Give and Take Needed on CDC Guidelines

By Fred Kaeser, Guest Columnist

I wish we could all get along. Millions of people in chronic pain usually need opioids in adequate supply in order to manage their day and have some semblance of a quality of life. At the same time, tens of thousands of people's lives are destroyed, ruined, and ended each year from the very same drugs we pain sufferers find comfort from.

Looking objectively at the situation, there needs to be humane action on both sides of this conundrum. Whatever the result of the CDC's new prescribing guidelines, people in chronic pain must not be denied adequate access to opioids when absolutely needed, and yet some action needs to occur to reduce the outrageous rates of opioid addiction.

Think of what has happened in 15 very short years. We have gone from thinking that long term opioid use should only be provided for end-of-life care; to thinking that it is appropriate and acceptable to provide opioids on a regular basis for a myriad of pain causing illnesses and syndromes; back to thinking they are too dangerous and should be sharply limited. All within a 15-year period.

Yes, opioids reduce pain, just what all of us pain sufferers want. And yes, opioids destroy lives, something none of us want.

The truth is there have been no studies of long term opioid usage. And we know very little about just who is more prone to succumbing to the addictive aspects of these drugs once they are used for any length of time.

I do think there has got to be some give and take on both sides. The CDC has to understand that many, many chronic pain sufferers do indeed improve the quality of their lives by taking opioids. And I do think that we pain patients have to show a good faith effort that we are doing all we can to mitigate our pain through alternative pain treatments.
If you look at the CDC survey results attached to this website, you will see that almost 100% of pain respondents report little or no relief from alternative pain strategies. Over half of us say alternative strategies don't work and over a third of us say that they provide little relief.

Yet, if one explores the rich empirical research that exists on exercise, yoga, mind-body techniques like meditation and guided imagery, and their various permutations, we see that they can have a profound effect on reducing pain and discomfort. There is a huge body of research that supports just how powerful of an effect these modalities can have on reducing pain. Yet, almost all of us say they have little if any effect.

So, how can this be? I can only speak for myself, but when my pain started to become constant and severe I too did not think any of these alternative techniques were worth it. The time, energy, and sometimes additional pain that went in practicing them just didn't seem worth it. After all, I could find significant relief in 20 minutes or so just by taking 10 milligrams or so of oxycodone.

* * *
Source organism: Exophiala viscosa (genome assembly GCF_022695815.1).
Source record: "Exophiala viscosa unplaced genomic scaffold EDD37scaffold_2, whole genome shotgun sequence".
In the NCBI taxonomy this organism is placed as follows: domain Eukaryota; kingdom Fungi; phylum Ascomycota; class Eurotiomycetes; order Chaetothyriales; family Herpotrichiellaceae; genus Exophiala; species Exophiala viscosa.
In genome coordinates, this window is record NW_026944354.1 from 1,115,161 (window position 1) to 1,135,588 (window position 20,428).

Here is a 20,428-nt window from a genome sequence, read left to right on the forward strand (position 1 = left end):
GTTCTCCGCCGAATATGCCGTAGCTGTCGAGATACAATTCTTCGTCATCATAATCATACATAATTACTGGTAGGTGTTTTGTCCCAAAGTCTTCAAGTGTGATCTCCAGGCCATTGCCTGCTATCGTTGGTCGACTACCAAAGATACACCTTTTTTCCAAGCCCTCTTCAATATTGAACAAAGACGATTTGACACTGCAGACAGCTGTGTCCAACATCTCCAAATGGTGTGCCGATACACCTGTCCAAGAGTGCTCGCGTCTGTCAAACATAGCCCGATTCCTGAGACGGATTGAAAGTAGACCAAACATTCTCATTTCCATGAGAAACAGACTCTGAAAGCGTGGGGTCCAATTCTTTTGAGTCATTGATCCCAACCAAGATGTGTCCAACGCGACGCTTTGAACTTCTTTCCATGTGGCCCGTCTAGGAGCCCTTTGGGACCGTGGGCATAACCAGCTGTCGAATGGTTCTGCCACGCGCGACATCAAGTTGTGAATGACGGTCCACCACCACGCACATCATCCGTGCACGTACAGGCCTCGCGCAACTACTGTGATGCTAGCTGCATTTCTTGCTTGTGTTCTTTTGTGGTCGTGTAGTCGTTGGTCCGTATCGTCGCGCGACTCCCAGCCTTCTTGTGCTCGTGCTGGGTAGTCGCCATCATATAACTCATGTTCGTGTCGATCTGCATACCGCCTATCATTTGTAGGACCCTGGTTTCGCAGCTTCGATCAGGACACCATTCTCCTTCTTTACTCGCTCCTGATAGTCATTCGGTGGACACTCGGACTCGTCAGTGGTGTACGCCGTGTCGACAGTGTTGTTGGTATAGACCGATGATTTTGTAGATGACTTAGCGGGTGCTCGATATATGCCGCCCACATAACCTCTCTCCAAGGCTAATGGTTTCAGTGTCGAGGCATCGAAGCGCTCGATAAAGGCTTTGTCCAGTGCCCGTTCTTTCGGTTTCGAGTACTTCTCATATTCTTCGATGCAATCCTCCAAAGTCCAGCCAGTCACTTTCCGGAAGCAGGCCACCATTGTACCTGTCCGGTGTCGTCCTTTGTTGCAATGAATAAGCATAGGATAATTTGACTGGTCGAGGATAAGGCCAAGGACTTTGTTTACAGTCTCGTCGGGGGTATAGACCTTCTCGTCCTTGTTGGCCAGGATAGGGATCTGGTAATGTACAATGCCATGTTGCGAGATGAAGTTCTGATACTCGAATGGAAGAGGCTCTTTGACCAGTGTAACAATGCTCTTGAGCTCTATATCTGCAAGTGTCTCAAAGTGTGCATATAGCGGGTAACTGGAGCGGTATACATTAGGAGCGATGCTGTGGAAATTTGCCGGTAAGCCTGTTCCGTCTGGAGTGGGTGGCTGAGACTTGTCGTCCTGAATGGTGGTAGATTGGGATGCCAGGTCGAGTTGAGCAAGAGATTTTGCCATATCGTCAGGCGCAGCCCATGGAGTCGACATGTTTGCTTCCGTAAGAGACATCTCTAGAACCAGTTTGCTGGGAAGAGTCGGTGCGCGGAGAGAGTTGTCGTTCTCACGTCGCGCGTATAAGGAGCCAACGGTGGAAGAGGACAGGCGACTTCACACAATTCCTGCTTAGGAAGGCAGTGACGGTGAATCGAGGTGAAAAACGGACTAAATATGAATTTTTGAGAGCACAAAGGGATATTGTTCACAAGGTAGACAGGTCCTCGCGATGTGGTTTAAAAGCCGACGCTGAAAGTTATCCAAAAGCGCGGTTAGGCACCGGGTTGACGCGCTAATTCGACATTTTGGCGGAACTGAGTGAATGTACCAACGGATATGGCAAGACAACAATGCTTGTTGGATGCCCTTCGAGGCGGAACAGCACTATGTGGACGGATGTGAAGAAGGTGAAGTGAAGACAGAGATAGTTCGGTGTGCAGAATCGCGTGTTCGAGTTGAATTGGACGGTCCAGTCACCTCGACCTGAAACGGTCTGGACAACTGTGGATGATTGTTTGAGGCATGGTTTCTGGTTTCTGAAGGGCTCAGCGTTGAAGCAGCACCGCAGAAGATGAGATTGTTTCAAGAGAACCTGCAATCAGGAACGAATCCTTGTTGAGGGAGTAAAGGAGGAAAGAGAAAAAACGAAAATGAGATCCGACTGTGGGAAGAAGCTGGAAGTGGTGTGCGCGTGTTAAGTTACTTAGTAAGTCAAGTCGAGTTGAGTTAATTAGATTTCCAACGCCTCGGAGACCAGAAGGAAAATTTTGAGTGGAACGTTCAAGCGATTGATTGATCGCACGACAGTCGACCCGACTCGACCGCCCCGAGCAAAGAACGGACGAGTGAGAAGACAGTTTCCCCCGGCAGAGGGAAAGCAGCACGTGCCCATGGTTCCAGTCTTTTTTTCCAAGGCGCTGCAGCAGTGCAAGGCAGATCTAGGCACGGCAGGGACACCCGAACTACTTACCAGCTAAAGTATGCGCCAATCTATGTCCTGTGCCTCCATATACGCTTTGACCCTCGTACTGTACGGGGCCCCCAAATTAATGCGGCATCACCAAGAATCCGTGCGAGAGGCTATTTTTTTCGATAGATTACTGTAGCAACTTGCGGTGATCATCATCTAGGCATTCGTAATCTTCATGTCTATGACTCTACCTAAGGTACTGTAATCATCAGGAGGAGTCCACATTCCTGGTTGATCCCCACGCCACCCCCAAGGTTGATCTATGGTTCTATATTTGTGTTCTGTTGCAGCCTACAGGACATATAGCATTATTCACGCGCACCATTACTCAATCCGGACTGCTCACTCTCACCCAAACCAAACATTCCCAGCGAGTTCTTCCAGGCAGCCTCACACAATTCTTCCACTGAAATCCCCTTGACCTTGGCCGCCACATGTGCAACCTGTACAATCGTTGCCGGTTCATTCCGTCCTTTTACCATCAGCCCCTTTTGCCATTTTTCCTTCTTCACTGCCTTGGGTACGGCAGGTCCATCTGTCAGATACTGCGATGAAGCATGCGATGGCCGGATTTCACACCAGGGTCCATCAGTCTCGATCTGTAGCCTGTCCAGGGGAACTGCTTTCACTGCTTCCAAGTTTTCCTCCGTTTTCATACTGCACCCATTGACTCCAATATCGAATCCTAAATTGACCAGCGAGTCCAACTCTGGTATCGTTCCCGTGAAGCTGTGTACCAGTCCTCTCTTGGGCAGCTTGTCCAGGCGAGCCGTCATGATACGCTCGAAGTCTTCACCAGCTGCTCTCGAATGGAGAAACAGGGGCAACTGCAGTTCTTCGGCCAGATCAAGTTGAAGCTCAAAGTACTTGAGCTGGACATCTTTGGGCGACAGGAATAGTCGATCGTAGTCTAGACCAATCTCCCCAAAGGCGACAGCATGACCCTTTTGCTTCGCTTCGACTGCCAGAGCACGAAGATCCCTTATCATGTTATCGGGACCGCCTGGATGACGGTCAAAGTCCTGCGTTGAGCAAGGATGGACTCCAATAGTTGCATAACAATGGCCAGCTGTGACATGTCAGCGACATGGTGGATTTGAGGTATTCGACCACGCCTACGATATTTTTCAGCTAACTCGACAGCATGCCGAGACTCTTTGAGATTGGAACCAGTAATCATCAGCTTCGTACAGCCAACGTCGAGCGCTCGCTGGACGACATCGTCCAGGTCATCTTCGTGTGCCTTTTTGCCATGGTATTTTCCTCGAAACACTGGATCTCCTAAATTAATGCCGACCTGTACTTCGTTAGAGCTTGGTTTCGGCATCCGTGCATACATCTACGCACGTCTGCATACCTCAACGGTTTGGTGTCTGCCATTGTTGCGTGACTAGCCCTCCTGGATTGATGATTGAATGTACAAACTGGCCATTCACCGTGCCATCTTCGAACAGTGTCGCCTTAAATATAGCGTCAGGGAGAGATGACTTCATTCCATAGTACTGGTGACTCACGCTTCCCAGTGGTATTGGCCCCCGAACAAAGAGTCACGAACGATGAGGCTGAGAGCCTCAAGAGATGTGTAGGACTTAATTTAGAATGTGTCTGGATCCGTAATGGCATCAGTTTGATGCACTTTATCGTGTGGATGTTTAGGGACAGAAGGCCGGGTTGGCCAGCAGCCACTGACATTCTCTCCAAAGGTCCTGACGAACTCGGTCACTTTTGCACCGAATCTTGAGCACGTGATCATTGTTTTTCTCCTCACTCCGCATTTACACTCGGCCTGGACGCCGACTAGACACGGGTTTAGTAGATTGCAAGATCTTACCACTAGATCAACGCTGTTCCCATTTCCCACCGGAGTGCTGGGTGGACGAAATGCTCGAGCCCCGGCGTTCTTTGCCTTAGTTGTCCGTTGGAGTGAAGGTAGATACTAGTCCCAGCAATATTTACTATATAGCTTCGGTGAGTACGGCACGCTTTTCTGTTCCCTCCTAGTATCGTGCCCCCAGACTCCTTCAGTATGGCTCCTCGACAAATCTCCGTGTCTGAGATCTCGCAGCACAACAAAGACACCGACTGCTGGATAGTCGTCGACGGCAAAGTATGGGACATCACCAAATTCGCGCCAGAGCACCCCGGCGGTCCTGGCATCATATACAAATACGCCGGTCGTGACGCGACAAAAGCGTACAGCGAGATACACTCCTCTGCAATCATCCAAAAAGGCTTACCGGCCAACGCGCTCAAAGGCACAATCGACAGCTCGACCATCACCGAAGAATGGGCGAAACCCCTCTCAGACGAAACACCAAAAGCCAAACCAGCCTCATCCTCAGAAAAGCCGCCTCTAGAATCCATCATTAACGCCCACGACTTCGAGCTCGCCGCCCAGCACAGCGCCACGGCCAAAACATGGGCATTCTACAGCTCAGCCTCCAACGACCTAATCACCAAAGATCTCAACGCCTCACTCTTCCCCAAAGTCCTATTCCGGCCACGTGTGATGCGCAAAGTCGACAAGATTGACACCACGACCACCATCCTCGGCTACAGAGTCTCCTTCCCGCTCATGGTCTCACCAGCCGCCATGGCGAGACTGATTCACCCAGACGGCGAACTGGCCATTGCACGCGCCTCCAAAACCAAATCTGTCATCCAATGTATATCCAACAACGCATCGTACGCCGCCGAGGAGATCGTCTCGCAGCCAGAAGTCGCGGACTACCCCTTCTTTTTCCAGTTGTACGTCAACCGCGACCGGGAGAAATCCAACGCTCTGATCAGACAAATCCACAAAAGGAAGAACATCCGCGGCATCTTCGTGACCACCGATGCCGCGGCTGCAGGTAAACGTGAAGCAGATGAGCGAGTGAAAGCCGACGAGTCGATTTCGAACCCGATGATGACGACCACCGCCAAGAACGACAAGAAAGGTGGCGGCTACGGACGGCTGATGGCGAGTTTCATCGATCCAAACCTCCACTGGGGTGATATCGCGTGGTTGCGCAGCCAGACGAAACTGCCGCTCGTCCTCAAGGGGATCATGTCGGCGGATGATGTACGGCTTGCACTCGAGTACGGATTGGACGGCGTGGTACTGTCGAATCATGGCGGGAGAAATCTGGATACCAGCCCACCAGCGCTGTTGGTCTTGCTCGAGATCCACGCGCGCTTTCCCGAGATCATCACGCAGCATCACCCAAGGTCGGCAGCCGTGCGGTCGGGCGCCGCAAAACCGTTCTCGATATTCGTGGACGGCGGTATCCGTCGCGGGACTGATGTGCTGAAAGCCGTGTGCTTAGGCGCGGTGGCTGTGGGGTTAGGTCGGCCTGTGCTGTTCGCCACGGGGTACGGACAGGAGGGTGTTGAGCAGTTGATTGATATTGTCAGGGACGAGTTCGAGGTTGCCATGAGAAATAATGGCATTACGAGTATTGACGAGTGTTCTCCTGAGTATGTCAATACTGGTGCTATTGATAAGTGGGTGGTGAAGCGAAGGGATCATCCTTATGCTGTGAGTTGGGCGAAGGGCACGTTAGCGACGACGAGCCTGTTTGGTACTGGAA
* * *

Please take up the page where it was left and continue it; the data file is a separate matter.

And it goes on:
So why go through all that other stuff when I could be feeling relief in less than a half hour? But as my pain became every day, all day, I decided that I wasn't going to walk hand-in-hand the rest of my life with a drug that could very easily do more harm to me than the medical condition I was taking it for.

Days, weeks, and months went by of every day hard work. Exercise, stretching, yoga techniques, learning different meditation strategies, etc. were not easy. Amazingly, none of it cost much in terms of money, but the cost in terms of energy and time that went into practicing them was considerable. BUT, there came a time when it all started to pay off.

The research is correct: alternative pain techniques do work. Maybe not for YOU, but enough so that many of us could be finding significantly more relief than just from our medication. And it doesn't necessarily mean that we still don't need pain medication to get through our pain, but it will likely mean we'll need less of it.

I do think this is what is needed. Some give and take from both sides of the equation.

Fred Kaeser, Ed.D, has suffered from back pain, osteoarthritis and other chronic conditions for most of his life. He recently wrote a column about how he uses exercise to manage his pain.

Fred is the former Director of Health for the NYC Public Schools. He taught at New York University and is the author of "What Your Child Needs to Know About Sex (and When): A Straight Talking Guide for Parents." Fred enjoys exercising, perennial gardens, and fishing.

The information in this column should not be considered as professional medical advice, diagnosis or treatment. It is for informational purposes only and represent the author’s opinions alone. It does not inherently express or reflect the views, opinions and/or positions of Pain News Network.